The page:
Vegan and waste-free childcare wins education award

May 18, 2018

Vegan and waste-free childcare wins education award

Tiaki Early Learning Centre's Honour Peato gets stuck in the garden to help with food preparations. Photo: Supplied.

A Rotorua childcare has gone vegan and waste-free scoring a UNESCO Global Citizenship Education award for their efforts.

Tiaki Early Learning Centre has the children growing their own fruit and vegetables, as well as making things like bread, hummus and plant milks from scratch.

Tiaki Chef Kaya Sparke said the childcare’s philosophy is to ‘walk softly on the earth’ and making the move to a vegan menu was a good way to lessen their impact on the environment.

“We began working with The Heart Foundation, who helped us tweak and modify the vegan menu to make sure it was nutritionally sound.

“They [The Heart Foundation] gave us their full support and helped us to facilitate a meeting with the parents to answer questions and address any concerns,” she said.

Ms Sparke said the childcare gives 100 per cent to creating zero waste, by making their own food to avoid packaging.

"It's been quite a journey to get our kai to where it is today, zero waste, vegan and nutritionally sound whilst still appealing to two-six year olds, so we are very proud of what we've accomplished,” she said.

Head Teacher Katherine Maud said eating a plant-based meal each day is particularly beneficial to the children.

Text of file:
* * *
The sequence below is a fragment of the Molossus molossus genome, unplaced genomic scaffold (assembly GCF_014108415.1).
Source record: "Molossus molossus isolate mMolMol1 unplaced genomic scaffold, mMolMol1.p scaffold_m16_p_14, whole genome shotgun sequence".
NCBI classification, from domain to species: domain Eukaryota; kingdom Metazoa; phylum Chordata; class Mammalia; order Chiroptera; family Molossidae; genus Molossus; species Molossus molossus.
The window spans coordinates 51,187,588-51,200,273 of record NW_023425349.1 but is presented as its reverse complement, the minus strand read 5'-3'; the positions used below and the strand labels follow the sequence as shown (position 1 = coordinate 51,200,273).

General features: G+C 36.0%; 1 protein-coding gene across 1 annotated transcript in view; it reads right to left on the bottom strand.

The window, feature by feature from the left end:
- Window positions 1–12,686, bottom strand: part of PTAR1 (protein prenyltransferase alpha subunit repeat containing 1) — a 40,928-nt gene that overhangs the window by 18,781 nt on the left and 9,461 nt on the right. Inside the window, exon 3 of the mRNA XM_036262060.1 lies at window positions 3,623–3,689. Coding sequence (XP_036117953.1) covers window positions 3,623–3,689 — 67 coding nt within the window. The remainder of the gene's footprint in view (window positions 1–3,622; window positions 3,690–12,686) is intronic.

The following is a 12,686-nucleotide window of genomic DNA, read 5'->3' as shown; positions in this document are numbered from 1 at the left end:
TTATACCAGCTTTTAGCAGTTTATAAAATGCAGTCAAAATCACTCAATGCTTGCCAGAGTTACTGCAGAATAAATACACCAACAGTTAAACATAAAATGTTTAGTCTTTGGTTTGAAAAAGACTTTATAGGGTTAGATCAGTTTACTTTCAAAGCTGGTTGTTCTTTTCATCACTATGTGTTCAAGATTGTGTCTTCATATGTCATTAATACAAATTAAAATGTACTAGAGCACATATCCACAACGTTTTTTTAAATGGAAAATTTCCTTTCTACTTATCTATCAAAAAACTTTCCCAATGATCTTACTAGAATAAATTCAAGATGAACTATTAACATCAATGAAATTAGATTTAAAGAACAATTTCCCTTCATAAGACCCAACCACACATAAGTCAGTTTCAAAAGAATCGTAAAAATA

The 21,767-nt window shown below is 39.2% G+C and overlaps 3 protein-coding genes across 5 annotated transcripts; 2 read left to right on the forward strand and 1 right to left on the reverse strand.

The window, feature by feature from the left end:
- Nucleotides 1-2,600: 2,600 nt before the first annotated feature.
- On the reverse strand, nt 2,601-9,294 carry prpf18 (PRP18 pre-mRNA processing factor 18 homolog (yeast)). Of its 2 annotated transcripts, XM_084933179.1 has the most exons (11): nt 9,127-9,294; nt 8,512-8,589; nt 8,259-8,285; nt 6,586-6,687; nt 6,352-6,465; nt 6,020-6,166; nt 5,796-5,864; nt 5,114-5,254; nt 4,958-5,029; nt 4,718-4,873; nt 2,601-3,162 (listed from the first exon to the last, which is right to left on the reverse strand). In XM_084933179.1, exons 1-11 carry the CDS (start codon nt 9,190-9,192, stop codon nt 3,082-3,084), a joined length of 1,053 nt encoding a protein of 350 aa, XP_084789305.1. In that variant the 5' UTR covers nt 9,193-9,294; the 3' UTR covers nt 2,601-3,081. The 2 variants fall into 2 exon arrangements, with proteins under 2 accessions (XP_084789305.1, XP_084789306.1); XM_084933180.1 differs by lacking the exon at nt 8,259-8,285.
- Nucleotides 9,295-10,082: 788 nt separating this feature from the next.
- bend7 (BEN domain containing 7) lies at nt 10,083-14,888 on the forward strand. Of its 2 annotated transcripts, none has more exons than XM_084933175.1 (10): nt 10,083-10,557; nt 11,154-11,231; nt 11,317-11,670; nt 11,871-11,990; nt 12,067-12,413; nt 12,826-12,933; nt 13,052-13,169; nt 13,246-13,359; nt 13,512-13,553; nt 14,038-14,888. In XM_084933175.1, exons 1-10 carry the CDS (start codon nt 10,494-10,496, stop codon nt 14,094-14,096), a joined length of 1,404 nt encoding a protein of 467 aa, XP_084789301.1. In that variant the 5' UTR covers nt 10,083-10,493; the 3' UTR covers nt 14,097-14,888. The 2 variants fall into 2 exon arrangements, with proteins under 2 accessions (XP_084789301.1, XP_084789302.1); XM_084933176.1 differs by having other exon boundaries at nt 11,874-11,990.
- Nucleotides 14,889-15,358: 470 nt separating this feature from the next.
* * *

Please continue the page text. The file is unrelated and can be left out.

"They are being exposed to different tastes and textures at preschool, and they are developing a genuine liking for vegetables at a crucial period in their development.

"By learning to enjoy eating plants now, they are setting themselves up for healthy eating habits for the rest of their lives,” said Ms Maud.

Claire Insley, the Vegan Society’s Spokesperson, said it’s really good that more public places are taking their health into their own hands and making these changes.

“It’s just really great news, especially coming after the story of the Turangawaewae marae transitioning towards a vegan diet.”

A bonus is that it can take them three weeks before they need to put a rubbish bin out, according to Ms Maud.

"It used to be a normal part of a child's life to help their parents in the veggie garden," said Ms Maud.

"There's also something really satisfying about growing the food you cook and eat yourself."

Tiaki Early Learning Centre hopes the change will encourage other education centres to follow suit.

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